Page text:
As the years have gone on, as I’ve watched the various efforts to curtail the use of hard drugs and soft drugs through the criminal system, it still makes no sense to me. Not to mention the increase in crime that results from this. I’m absolutely convinced that the burglary and the break-in rate would go down, there would be less assaults, there would be a helluva lot less robberies and muggings, because people are doing that in order to feed the habit. I’ll tell you, if tobacco ever hits that list, I’ll be out stealing hubcaps with the best of them.
The crime bill that’s moving along in Washington seems to repeat most of the mistakes from the war on drugs – mandatory minimums, three strikes. Do you see any progress in it at all?
There is some. The inclusion of the Racial Justice Act is something that — if it is in the final bill — is a step forward. The act enables a defendant in a capital crime to introduce evidence to show that there is a pattern of death sentences in that particular jurisdiction that operates against minorities. If they can show that pattern, then the burden shifts to the prosecution to try to prove that it’s wrong; it gives defendants an opportunity to point out that there is a significant majority of the population on death row that is African American, or other minorities, as opposed to Caucasians.
That is a very necessary thing. There are other pieces of the crime bill that we at the ABA support. The mandatory-minimum-sentence provision in the bill as it now stands provides a safety valve. That safety valve says if there is a nonviolent, low-level offender, then three strikes and you’re out does not apply. Of course, the ABA has supported the repeal of the current mandatory minimum sentences, which are crowding the courts and, particularly with respect to drug cases, crowding the prisons and forcing the back doors to be opened for violent offenders to make room for the people who are convicted of possession of, say, a small amount of crack.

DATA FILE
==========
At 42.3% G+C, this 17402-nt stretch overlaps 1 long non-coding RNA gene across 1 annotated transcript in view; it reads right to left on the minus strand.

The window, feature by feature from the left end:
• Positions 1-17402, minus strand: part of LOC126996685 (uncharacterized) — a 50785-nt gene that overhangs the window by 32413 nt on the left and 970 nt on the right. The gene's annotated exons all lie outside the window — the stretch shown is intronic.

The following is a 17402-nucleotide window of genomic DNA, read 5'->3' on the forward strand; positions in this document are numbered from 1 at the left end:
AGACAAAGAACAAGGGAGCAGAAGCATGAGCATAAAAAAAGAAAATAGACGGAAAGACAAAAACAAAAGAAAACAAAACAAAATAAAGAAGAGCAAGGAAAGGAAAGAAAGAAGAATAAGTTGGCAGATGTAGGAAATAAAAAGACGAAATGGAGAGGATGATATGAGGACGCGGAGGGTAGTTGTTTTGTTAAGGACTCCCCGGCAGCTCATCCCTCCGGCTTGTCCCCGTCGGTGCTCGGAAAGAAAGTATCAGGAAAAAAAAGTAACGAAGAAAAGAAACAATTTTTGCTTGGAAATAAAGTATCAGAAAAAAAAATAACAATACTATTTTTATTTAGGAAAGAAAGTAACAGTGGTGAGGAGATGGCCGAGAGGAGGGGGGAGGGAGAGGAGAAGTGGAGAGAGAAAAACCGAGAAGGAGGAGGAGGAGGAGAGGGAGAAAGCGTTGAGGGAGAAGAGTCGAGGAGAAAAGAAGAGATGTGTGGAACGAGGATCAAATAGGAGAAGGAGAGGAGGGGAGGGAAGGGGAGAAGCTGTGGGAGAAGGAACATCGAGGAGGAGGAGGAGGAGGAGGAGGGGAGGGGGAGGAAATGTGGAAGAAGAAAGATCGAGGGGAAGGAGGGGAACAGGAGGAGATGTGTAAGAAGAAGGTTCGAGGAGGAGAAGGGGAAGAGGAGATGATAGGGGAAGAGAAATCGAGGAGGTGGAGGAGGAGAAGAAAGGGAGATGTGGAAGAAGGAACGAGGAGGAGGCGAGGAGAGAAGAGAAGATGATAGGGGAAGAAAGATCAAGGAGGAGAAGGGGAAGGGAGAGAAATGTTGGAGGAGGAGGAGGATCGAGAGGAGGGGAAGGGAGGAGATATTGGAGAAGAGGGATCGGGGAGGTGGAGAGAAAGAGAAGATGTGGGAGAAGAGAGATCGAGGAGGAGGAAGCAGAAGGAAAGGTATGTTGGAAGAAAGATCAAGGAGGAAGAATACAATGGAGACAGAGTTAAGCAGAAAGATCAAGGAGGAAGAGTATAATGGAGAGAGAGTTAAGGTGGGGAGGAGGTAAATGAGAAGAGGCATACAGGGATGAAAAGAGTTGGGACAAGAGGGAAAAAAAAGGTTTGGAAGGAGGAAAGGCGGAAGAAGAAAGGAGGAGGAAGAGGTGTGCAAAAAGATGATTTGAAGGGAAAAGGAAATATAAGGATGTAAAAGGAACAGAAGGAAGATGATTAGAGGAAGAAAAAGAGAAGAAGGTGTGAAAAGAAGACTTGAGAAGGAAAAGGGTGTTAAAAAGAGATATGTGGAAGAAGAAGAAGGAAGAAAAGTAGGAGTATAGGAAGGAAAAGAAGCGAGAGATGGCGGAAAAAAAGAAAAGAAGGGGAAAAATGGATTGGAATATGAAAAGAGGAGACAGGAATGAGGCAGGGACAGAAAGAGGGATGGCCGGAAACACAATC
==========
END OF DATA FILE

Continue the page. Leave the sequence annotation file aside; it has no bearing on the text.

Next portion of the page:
We support the ban on the 19 assault weapons listed in the crime bill. There is also a provision in the crime bill, at long last, for drug treatment for state and federal prisoners. It’s a modest provision compared with the balance of the bill, but we do support that, very definitely. We also support increased drug education and treatments that are part of the bill.
We oppose the three strikes and you’re out unless it focuses on truly violent offenders. We also oppose the binding sentencing guidelines, which are rigid and mechanical. The ABA has never addressed directly the question of more prisons, which is in the bill. But currently, with mandatory sentences – which are not just federal, every state has got them now, there’s been a copycat crime they’ve committed in passing mandatory minimum sentences – if there are going to be mandatory sentences for nonviolent crimes without giving courts the discretion to take into account all of the other factors that are evident in most criminal cases, then there are going to have to be more prisons. So, by indirection, we’re not enthusiastic about more prisons at all.
The war on drugs puts a lot of stress on the criminal-justice system, from courts to cops to prisons.
That’s right. It’s a helluva lot of money to be spending on the effect without ever looking at the causes, such as poverty, for God’s sake. More often than not, the use of drugs is a cry for help. And it’s a cry for help because the user is saying things are so bad that I can’t face them. And so I’m going to escape for a little bit of time. As long as we don’t look at issues of poverty or health care – the issues that are frustrating the public of this country – and rely simply on the criminal system, we’re being suicidal.